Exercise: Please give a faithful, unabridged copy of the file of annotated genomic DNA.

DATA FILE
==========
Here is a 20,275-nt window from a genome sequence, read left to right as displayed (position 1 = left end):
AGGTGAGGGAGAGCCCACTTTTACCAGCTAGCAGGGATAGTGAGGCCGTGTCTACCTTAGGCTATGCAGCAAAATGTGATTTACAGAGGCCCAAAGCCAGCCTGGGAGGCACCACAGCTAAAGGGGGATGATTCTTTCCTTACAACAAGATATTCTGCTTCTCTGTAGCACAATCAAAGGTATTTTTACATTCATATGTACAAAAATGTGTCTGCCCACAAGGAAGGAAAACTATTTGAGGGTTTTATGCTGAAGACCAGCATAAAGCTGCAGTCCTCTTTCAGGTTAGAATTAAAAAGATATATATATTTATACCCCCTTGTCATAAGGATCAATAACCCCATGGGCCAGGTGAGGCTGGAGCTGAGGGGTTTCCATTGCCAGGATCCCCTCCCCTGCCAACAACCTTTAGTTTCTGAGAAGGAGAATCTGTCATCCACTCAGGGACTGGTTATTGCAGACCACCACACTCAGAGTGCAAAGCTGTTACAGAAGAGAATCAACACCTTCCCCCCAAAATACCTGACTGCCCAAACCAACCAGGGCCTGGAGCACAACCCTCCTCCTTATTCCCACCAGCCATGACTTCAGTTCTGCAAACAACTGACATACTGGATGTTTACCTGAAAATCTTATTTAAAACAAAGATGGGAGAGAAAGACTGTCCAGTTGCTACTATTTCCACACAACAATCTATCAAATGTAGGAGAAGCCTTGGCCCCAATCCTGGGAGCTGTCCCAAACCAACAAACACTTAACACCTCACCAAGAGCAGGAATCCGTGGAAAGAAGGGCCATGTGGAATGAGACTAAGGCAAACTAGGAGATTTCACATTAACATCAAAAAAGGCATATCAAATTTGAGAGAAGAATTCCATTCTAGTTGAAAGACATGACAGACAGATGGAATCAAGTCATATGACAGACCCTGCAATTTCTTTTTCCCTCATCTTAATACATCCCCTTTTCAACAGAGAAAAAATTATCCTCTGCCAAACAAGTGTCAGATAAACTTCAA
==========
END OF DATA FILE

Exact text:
Here is a 20,275-nt window from a genome sequence, read left to right as displayed (position 1 = left end):
AGGTGAGGGAGAGCCCACTTTTACCAGCTAGCAGGGATAGTGAGGCCGTGTCTACCTTAGGCTATGCAGCAAAATGTGATTTACAGAGGCCCAAAGCCAGCCTGGGAGGCACCACAGCTAAAGGGGGATGATTCTTTCCTTACAACAAGATATTCTGCTTCTCTGTAGCACAATCAAAGGTATTTTTACATTCATATGTACAAAAATGTGTCTGCCCACAAGGAAGGAAAACTATTTGAGGGTTTTATGCTGAAGACCAGCATAAAGCTGCAGTCCTCTTTCAGGTTAGAATTAAAAAGATATATATATTTATACCCCCTTGTCATAAGGATCAATAACCCCATGGGCCAGGTGAGGCTGGAGCTGAGGGGTTTCCATTGCCAGGATCCCCTCCCCTGCCAACAACCTTTAGTTTCTGAGAAGGAGAATCTGTCATCCACTCAGGGACTGGTTATTGCAGACCACCACACTCAGAGTGCAAAGCTGTTACAGAAGAGAATCAACACCTTCCCCCCAAAATACCTGACTGCCCAAACCAACCAGGGCCTGGAGCACAACCCTCCTCCTTATTCCCACCAGCCATGACTTCAGTTCTGCAAACAACTGACATACTGGATGTTTACCTGAAAATCTTATTTAAAACAAAGATGGGAGAGAAAGACTGTCCAGTTGCTACTATTTCCACACAACAATCTATCAAATGTAGGAGAAGCCTTGGCCCCAATCCTGGGAGCTGTCCCAAACCAACAAACACTTAACACCTCACCAAGAGCAGGAATCCGTGGAAAGAAGGGCCATGTGGAATGAGACTAAGGCAAACTAGGAGATTTCACATTAACATCAAAAAAGGCATATCAAATTTGAGAGAAGAATTCCATTCTAGTTGAAAGACATGACAGACAGATGGAATCAAGTCATATGACAGACCCTGCAATTTCTTTTTCCCTCATCTTAATACATCCCCTTTTCAACAGAGAAAAAATTATCCTCTGCCAAACAAGTGTCAGATAAACTTCAA